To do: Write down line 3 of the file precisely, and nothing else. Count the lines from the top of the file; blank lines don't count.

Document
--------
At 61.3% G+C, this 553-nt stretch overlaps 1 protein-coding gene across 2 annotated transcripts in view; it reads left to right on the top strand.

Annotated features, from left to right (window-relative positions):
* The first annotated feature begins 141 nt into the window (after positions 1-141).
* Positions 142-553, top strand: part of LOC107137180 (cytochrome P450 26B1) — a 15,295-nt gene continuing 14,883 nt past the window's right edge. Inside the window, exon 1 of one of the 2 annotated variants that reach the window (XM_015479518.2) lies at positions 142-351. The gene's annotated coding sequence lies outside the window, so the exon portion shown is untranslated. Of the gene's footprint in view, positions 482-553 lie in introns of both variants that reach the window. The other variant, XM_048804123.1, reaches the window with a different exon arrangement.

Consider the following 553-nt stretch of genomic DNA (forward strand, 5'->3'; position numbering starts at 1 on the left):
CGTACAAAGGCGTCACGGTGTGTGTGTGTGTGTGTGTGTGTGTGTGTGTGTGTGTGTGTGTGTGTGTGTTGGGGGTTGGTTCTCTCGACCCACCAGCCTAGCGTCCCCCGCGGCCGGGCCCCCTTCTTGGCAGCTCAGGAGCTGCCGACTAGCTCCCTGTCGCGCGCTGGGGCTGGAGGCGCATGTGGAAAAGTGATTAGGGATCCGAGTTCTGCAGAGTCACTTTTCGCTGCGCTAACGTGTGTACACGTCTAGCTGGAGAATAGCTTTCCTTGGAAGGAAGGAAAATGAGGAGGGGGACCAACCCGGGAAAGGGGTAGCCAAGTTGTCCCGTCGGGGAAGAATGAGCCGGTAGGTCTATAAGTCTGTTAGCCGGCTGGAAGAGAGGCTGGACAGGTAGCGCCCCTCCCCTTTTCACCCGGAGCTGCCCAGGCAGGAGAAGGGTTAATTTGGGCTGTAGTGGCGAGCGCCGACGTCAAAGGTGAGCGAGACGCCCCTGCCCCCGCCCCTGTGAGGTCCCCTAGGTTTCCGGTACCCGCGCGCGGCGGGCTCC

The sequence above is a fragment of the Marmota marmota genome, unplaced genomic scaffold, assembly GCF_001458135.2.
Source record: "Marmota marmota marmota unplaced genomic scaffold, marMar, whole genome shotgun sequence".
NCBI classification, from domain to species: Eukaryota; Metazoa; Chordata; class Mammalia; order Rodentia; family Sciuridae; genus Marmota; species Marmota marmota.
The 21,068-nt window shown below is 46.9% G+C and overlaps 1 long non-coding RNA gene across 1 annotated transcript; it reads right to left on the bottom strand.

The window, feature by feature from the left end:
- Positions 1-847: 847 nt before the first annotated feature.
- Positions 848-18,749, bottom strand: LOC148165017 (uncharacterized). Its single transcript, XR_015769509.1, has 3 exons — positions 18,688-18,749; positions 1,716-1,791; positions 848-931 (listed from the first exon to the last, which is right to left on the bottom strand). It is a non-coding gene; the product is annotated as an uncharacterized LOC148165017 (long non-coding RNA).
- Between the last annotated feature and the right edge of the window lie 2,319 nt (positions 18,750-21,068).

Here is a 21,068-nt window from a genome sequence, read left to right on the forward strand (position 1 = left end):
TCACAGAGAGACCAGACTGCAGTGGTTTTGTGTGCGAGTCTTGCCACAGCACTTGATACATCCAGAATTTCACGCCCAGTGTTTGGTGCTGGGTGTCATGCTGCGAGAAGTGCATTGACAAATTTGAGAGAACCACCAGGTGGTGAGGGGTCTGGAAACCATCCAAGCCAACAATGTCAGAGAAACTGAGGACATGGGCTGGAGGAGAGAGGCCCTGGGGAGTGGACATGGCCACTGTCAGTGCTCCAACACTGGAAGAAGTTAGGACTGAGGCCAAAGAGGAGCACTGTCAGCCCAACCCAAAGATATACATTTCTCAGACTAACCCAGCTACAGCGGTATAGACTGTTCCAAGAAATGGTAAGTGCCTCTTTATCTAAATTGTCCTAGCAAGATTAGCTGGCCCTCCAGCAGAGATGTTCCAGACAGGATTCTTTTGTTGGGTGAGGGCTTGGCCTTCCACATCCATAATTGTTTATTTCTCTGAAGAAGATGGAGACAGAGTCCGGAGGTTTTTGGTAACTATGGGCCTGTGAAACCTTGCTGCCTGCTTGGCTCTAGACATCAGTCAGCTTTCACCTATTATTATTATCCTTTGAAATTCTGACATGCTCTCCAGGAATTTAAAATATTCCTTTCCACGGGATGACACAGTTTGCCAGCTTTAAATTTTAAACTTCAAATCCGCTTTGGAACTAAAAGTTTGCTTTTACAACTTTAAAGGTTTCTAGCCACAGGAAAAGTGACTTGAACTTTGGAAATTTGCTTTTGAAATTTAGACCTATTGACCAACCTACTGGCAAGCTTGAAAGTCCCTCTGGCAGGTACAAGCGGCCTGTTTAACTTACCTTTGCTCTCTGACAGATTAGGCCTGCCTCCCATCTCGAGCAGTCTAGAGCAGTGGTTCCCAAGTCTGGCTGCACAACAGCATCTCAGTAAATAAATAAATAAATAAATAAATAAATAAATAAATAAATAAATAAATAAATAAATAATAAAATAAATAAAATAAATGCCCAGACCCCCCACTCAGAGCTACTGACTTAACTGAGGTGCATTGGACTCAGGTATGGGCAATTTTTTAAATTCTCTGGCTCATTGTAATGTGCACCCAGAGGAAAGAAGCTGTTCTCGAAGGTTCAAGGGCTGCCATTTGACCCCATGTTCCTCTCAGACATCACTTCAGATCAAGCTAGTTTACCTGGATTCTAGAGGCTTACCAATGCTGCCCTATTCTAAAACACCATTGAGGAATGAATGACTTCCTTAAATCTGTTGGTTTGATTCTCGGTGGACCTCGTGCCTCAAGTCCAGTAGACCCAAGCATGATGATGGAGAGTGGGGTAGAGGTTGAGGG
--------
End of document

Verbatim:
* The first annotated feature begins 141 nt into the window (after positions 1-141).